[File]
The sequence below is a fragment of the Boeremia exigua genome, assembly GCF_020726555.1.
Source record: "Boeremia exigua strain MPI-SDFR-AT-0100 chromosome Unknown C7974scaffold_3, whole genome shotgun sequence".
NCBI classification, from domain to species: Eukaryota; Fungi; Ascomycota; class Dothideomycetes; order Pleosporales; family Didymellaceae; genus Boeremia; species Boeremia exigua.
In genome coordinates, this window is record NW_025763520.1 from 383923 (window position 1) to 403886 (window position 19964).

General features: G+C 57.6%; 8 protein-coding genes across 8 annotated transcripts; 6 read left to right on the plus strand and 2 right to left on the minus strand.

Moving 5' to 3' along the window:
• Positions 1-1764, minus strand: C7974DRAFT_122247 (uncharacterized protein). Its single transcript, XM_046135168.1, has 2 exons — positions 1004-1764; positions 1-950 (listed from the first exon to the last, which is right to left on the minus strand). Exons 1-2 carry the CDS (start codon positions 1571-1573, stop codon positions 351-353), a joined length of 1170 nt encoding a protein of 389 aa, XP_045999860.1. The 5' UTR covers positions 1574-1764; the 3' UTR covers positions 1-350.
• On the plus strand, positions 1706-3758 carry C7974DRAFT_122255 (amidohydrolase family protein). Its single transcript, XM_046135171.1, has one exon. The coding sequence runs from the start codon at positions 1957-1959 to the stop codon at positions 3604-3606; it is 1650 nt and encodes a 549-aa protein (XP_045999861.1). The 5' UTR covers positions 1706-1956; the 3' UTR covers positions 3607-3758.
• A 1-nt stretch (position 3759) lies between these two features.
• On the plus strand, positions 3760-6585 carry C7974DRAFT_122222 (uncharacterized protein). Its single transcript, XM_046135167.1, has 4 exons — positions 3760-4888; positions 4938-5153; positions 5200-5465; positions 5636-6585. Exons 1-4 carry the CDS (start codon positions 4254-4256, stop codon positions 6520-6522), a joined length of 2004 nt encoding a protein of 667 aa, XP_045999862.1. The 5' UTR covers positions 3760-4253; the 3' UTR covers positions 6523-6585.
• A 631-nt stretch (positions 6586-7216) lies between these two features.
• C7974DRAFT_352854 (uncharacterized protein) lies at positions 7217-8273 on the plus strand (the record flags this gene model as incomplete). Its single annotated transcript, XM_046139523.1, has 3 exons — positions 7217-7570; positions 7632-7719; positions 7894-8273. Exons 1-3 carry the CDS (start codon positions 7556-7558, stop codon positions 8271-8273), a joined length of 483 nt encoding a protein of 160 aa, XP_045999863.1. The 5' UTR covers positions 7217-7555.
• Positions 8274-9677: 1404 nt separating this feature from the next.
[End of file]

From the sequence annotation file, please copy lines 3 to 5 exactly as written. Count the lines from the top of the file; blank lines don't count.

NCBI classification, from domain to species: Eukaryota; Fungi; Ascomycota; class Dothideomycetes; order Pleosporales; family Didymellaceae; genus Boeremia; species Boeremia exigua.
In genome coordinates, this window is record NW_025763520.1 from 383923 (window position 1) to 403886 (window position 19964).

General features: G+C 57.6%; 8 protein-coding genes across 8 annotated transcripts; 6 read left to right on the plus strand and 2 right to left on the minus strand.